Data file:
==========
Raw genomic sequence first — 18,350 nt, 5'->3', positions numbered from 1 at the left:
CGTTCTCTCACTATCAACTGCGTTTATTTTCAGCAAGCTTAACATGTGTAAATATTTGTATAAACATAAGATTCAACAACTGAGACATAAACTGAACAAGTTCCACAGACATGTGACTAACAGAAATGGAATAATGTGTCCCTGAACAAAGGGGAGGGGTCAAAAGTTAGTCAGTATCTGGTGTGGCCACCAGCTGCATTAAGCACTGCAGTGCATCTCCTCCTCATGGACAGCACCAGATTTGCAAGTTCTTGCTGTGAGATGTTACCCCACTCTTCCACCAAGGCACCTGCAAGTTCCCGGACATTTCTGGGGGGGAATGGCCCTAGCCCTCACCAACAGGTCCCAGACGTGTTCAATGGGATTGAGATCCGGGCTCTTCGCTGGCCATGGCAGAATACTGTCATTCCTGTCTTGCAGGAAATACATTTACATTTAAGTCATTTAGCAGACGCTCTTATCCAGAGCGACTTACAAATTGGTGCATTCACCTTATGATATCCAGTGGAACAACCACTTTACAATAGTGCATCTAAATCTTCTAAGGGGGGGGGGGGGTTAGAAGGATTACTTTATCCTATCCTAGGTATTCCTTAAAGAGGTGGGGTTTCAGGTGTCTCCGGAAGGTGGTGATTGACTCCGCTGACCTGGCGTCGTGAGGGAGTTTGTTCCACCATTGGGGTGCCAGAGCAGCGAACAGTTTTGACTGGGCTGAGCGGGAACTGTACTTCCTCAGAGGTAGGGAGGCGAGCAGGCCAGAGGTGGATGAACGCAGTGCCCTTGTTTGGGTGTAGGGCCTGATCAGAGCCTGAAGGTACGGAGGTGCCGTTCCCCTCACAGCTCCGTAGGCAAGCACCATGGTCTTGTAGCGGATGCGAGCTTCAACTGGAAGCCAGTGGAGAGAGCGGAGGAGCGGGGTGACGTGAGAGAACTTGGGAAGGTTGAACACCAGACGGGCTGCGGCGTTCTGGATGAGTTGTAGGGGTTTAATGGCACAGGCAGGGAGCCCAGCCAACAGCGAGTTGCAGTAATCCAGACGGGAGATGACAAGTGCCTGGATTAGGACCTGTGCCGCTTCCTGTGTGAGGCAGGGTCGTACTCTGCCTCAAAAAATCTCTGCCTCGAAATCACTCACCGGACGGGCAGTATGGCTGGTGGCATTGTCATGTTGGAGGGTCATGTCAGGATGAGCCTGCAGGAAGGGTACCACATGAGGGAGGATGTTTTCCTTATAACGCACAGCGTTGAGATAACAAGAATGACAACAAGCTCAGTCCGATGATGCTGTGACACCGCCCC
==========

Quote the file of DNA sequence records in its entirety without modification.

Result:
Raw genomic sequence first — 18,350 nt, 5'->3', positions numbered from 1 at the left:
CGTTCTCTCACTATCAACTGCGTTTATTTTCAGCAAGCTTAACATGTGTAAATATTTGTATAAACATAAGATTCAACAACTGAGACATAAACTGAACAAGTTCCACAGACATGTGACTAACAGAAATGGAATAATGTGTCCCTGAACAAAGGGGAGGGGTCAAAAGTTAGTCAGTATCTGGTGTGGCCACCAGCTGCATTAAGCACTGCAGTGCATCTCCTCCTCATGGACAGCACCAGATTTGCAAGTTCTTGCTGTGAGATGTTACCCCACTCTTCCACCAAGGCACCTGCAAGTTCCCGGACATTTCTGGGGGGGAATGGCCCTAGCCCTCACCAACAGGTCCCAGACGTGTTCAATGGGATTGAGATCCGGGCTCTTCGCTGGCCATGGCAGAATACTGTCATTCCTGTCTTGCAGGAAATACATTTACATTTAAGTCATTTAGCAGACGCTCTTATCCAGAGCGACTTACAAATTGGTGCATTCACCTTATGATATCCAGTGGAACAACCACTTTACAATAGTGCATCTAAATCTTCTAAGGGGGGGGGGGGGTTAGAAGGATTACTTTATCCTATCCTAGGTATTCCTTAAAGAGGTGGGGTTTCAGGTGTCTCCGGAAGGTGGTGATTGACTCCGCTGACCTGGCGTCGTGAGGGAGTTTGTTCCACCATTGGGGTGCCAGAGCAGCGAACAGTTTTGACTGGGCTGAGCGGGAACTGTACTTCCTCAGAGGTAGGGAGGCGAGCAGGCCAGAGGTGGATGAACGCAGTGCCCTTGTTTGGGTGTAGGGCCTGATCAGAGCCTGAAGGTACGGAGGTGCCGTTCCCCTCACAGCTCCGTAGGCAAGCACCATGGTCTTGTAGCGGATGCGAGCTTCAACTGGAAGCCAGTGGAGAGAGCGGAGGAGCGGGGTGACGTGAGAGAACTTGGGAAGGTTGAACACCAGACGGGCTGCGGCGTTCTGGATGAGTTGTAGGGGTTTAATGGCACAGGCAGGGAGCCCAGCCAACAGCGAGTTGCAGTAATCCAGACGGGAGATGACAAGTGCCTGGATTAGGACCTGTGCCGCTTCCTGTGTGAGGCAGGGTCGTACTCTGCCTCAAAAAATCTCTGCCTCGAAATCACTCACCGGACGGGCAGTATGGCTGGTGGCATTGTCATGTTGGAGGGTCATGTCAGGATGAGCCTGCAGGAAGGGTACCACATGAGGGAGGATGTTTTCCTTATAACGCACAGCGTTGAGATAACAAGAATGACAACAAGCTCAGTCCGATGATGCTGTGACACCGCCCC